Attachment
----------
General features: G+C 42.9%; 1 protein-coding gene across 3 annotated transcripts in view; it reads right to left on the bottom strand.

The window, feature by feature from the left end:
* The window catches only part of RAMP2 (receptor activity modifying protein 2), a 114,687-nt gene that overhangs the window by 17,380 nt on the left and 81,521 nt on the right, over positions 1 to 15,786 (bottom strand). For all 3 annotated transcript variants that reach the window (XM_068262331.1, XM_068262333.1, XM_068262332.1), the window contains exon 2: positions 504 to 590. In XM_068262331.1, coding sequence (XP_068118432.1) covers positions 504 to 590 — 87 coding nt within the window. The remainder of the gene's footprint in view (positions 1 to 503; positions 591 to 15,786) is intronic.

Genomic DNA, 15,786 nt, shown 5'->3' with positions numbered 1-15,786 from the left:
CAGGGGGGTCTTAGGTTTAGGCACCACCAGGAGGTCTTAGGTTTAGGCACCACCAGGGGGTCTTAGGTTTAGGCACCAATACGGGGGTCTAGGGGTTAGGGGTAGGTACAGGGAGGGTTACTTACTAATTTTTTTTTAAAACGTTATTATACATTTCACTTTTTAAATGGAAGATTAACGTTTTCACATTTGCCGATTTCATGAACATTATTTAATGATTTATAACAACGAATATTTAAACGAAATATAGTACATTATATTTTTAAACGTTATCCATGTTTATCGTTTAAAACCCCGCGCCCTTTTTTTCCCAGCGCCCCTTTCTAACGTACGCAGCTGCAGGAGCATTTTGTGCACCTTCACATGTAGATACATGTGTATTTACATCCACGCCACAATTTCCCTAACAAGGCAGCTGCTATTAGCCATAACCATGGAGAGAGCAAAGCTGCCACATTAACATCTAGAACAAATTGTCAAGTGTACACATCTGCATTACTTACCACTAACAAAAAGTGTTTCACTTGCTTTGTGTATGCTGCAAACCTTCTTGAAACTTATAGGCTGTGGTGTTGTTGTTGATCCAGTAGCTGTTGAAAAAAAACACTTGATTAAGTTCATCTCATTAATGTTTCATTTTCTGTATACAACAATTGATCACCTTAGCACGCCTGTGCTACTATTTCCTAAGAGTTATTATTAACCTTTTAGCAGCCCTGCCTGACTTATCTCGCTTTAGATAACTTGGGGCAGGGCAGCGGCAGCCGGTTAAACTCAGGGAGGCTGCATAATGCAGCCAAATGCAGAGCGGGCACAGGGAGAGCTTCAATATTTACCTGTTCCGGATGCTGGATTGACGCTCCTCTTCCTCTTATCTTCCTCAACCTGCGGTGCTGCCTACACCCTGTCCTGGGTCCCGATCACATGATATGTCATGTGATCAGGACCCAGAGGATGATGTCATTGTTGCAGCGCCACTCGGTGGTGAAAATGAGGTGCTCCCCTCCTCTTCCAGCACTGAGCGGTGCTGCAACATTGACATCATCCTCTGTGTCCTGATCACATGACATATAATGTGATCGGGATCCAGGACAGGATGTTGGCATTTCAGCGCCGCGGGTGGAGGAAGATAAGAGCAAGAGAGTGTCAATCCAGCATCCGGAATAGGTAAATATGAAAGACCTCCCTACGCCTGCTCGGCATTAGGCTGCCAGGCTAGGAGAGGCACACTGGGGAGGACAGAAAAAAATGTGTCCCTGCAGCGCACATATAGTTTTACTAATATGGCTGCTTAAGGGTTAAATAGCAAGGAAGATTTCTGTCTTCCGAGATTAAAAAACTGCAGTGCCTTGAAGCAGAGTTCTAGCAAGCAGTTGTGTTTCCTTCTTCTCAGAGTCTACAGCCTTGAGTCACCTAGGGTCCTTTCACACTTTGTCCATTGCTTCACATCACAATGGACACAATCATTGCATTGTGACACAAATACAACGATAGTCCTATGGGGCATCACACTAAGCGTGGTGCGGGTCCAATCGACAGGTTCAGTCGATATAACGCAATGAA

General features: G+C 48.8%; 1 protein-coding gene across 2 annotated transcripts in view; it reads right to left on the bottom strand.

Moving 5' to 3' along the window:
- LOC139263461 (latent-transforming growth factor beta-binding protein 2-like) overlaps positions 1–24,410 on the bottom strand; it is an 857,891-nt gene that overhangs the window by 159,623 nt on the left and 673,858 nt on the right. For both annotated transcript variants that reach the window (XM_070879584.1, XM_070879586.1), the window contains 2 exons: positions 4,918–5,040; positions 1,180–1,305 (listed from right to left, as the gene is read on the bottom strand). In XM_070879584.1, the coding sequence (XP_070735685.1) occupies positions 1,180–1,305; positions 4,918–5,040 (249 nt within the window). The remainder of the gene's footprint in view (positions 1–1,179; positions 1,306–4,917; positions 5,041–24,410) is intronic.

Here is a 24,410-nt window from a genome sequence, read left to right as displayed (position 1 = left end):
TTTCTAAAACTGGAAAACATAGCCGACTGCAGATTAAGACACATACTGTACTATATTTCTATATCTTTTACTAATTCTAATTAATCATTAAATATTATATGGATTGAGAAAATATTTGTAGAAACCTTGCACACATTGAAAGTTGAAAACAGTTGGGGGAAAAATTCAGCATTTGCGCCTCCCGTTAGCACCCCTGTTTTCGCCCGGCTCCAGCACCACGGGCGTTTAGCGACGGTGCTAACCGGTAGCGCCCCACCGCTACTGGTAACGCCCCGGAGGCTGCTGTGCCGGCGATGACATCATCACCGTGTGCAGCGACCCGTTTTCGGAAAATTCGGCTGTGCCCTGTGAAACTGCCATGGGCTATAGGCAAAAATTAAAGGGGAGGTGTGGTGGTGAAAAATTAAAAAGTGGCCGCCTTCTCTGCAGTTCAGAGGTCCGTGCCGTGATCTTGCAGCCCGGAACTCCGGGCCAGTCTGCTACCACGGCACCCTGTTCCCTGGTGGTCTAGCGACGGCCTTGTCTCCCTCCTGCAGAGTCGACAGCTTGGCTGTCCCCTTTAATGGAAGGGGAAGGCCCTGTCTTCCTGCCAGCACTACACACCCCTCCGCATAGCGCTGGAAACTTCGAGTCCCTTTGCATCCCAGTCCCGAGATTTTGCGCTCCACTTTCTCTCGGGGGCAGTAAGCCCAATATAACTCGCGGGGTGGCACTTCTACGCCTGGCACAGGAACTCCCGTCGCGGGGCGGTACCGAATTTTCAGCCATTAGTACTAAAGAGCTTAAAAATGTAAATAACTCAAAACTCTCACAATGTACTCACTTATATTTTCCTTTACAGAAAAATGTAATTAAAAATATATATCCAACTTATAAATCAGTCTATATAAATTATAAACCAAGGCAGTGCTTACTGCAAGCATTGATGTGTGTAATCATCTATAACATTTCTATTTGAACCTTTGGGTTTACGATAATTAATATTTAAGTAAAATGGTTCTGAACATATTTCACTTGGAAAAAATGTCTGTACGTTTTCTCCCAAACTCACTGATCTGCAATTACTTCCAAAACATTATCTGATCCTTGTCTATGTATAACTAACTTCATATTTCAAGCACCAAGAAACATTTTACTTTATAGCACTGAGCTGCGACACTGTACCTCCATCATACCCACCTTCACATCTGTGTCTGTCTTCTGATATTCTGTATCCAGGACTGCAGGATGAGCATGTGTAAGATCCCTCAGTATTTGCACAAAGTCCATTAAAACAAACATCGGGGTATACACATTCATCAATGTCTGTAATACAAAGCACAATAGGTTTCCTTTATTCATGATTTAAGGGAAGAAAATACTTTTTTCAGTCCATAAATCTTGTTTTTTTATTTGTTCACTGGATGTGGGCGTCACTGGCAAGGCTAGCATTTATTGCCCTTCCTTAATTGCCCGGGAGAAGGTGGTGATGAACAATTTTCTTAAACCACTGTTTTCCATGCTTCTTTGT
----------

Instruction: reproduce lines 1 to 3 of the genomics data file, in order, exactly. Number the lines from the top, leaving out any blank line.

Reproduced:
General features: G+C 42.9%; 1 protein-coding gene across 3 annotated transcripts in view; it reads right to left on the bottom strand.

The window, feature by feature from the left end:
* The window catches only part of RAMP2 (receptor activity modifying protein 2), a 114,687-nt gene that overhangs the window by 17,380 nt on the left and 81,521 nt on the right, over positions 1 to 15,786 (bottom strand). For all 3 annotated transcript variants that reach the window (XM_068262331.1, XM_068262333.1, XM_068262332.1), the window contains exon 2: positions 504 to 590. In XM_068262331.1, coding sequence (XP_068118432.1) covers positions 504 to 590 — 87 coding nt within the window. The remainder of the gene's footprint in view (positions 1 to 503; positions 591 to 15,786) is intronic.